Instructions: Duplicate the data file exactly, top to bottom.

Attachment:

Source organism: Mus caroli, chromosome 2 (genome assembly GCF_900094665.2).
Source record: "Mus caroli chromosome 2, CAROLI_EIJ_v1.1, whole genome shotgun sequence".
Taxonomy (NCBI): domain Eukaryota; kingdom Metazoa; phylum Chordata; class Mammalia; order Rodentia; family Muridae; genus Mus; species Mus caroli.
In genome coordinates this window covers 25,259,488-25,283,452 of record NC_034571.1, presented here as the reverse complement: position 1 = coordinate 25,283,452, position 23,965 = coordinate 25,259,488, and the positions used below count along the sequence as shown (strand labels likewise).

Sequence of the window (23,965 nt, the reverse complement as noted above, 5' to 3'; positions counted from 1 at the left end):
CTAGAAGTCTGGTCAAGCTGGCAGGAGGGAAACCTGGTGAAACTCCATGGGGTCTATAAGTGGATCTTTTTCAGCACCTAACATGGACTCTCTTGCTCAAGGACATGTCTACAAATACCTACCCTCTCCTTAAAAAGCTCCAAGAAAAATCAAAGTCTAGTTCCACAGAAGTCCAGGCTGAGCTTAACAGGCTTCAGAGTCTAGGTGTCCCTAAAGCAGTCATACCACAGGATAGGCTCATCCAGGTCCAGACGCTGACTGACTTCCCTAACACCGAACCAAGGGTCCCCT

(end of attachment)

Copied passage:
Source organism: Mus caroli, chromosome 2 (genome assembly GCF_900094665.2).
Source record: "Mus caroli chromosome 2, CAROLI_EIJ_v1.1, whole genome shotgun sequence".
Taxonomy (NCBI): domain Eukaryota; kingdom Metazoa; phylum Chordata; class Mammalia; order Rodentia; family Muridae; genus Mus; species Mus caroli.
In genome coordinates this window covers 25,259,488-25,283,452 of record NC_034571.1, presented here as the reverse complement: position 1 = coordinate 25,283,452, position 23,965 = coordinate 25,259,488, and the positions used below count along the sequence as shown (strand labels likewise).

Sequence of the window (23,965 nt, the reverse complement as noted above, 5' to 3'; positions counted from 1 at the left end):
CTAGAAGTCTGGTCAAGCTGGCAGGAGGGAAACCTGGTGAAACTCCATGGGGTCTATAAGTGGATCTTTTTCAGCACCTAACATGGACTCTCTTGCTCAAGGACATGTCTACAAATACCTACCCTCTCCTTAAAAAGCTCCAAGAAAAATCAAAGTCTAGTTCCACAGAAGTCCAGGCTGAGCTTAACAGGCTTCAGAGTCTAGGTGTCCCTAAAGCAGTCATACCACAGGATAGGCTCATCCAGGTCCAGACGCTGACTGACTTCCCTAACACCGAACCAAGGGTCCCCT